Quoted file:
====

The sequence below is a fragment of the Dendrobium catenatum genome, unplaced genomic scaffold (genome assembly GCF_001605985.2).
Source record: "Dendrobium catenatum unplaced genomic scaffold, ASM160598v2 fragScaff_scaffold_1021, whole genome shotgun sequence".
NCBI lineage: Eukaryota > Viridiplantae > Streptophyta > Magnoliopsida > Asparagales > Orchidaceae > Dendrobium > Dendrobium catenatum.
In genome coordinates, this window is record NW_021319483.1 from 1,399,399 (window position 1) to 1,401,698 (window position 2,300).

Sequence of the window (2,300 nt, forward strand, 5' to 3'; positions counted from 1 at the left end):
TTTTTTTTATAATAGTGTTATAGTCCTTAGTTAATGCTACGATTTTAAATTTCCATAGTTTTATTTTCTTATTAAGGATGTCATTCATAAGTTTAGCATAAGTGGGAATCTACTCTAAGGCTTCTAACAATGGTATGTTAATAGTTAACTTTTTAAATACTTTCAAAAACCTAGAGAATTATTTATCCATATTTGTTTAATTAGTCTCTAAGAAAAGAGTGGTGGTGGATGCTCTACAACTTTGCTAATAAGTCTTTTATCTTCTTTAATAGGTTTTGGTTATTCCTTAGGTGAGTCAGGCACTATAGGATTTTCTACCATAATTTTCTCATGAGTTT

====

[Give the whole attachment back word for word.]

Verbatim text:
The sequence below is a fragment of the Dendrobium catenatum genome, unplaced genomic scaffold (genome assembly GCF_001605985.2).
Source record: "Dendrobium catenatum unplaced genomic scaffold, ASM160598v2 fragScaff_scaffold_1021, whole genome shotgun sequence".
NCBI lineage: Eukaryota > Viridiplantae > Streptophyta > Magnoliopsida > Asparagales > Orchidaceae > Dendrobium > Dendrobium catenatum.
In genome coordinates, this window is record NW_021319483.1 from 1,399,399 (window position 1) to 1,401,698 (window position 2,300).

Sequence of the window (2,300 nt, forward strand, 5' to 3'; positions counted from 1 at the left end):
TTTTTTTTATAATAGTGTTATAGTCCTTAGTTAATGCTACGATTTTAAATTTCCATAGTTTTATTTTCTTATTAAGGATGTCATTCATAAGTTTAGCATAAGTGGGAATCTACTCTAAGGCTTCTAACAATGGTATGTTAATAGTTAACTTTTTAAATACTTTCAAAAACCTAGAGAATTATTTATCCATATTTGTTTAATTAGTCTCTAAGAAAAGAGTGGTGGTGGATGCTCTACAACTTTGCTAATAAGTCTTTTATCTTCTTTAATAGGTTTTGGTTATTCCTTAGGTGAGTCAGGCACTATAGGATTTTCTACCATAATTTTCTCATGAGTTT